It has parallels with Mesopotamian and Egyptian love poetry from the first half of the 1st millennium, and with the pastoral idylls of Theocritus, a Greek poet who wrote in the first half of the 3rd century; Debate continues on the unity or disunity of the Song.
Those who see it as an anthology or collection point to the abrupt shifts of scene, speaker, subject matter and mood, and the lack of obvious structure or narrative.
The woman tells the daughters of Jerusalem of another dream. She was slow to open, and when she did, he was gone.
Place-names feature heavily: her neck is like the Tower of David, her smell like the scent of Lebanon.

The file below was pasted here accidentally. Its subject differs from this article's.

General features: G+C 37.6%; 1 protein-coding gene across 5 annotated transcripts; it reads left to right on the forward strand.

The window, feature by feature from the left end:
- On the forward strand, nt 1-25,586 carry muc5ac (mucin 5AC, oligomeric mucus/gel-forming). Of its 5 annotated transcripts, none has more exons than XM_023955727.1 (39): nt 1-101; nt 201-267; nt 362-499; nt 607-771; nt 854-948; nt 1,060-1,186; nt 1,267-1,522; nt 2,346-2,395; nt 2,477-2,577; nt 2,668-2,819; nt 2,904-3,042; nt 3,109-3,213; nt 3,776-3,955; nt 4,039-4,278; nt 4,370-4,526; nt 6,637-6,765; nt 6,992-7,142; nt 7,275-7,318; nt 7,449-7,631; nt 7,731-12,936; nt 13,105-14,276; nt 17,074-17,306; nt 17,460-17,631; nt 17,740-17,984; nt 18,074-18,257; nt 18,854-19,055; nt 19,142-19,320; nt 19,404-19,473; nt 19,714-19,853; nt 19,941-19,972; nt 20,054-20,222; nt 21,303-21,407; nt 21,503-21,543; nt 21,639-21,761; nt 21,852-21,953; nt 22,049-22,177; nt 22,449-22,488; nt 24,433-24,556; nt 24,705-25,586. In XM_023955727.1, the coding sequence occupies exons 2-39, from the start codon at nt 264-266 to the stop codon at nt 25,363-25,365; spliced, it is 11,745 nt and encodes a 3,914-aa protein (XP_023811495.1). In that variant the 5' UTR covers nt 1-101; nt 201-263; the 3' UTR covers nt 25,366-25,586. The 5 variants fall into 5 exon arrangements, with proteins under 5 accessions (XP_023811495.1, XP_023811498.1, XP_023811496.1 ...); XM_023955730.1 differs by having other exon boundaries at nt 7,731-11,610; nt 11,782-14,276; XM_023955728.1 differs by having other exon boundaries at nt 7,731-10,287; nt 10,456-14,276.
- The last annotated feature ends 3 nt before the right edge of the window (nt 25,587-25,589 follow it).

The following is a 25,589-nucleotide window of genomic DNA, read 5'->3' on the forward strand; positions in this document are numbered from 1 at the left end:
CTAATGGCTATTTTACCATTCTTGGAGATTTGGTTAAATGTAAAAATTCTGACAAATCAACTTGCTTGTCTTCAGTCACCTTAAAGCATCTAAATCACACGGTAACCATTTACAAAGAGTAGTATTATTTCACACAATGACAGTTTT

[...] For all of eternity in its entirety is not as worthy as the day on which Song of Songs was given to Israel, for all the Writings are holy, but Song of Songs is the Holy of Holies." It is one of the overtly mystical Biblical texts for the Kabbalah, which gave esoteric interpretation on all the Hebrew Bible.
Following the dissemination of the Zohar in the 13th century, Jewish mysticism took on a metaphorically anthropomorphic erotic element, and Song of Songs is an example of this.
He reportedly said, "He who sings the Song of Songs in wine taverns, treating it as if it were a vulgar song, forfeits his share in the world to come".
However, Rabbi Akiva famously defended the canonicity of the Song of Songs, reportedly saying when the question came up of whether it should be considered a defiling work, "God forbid!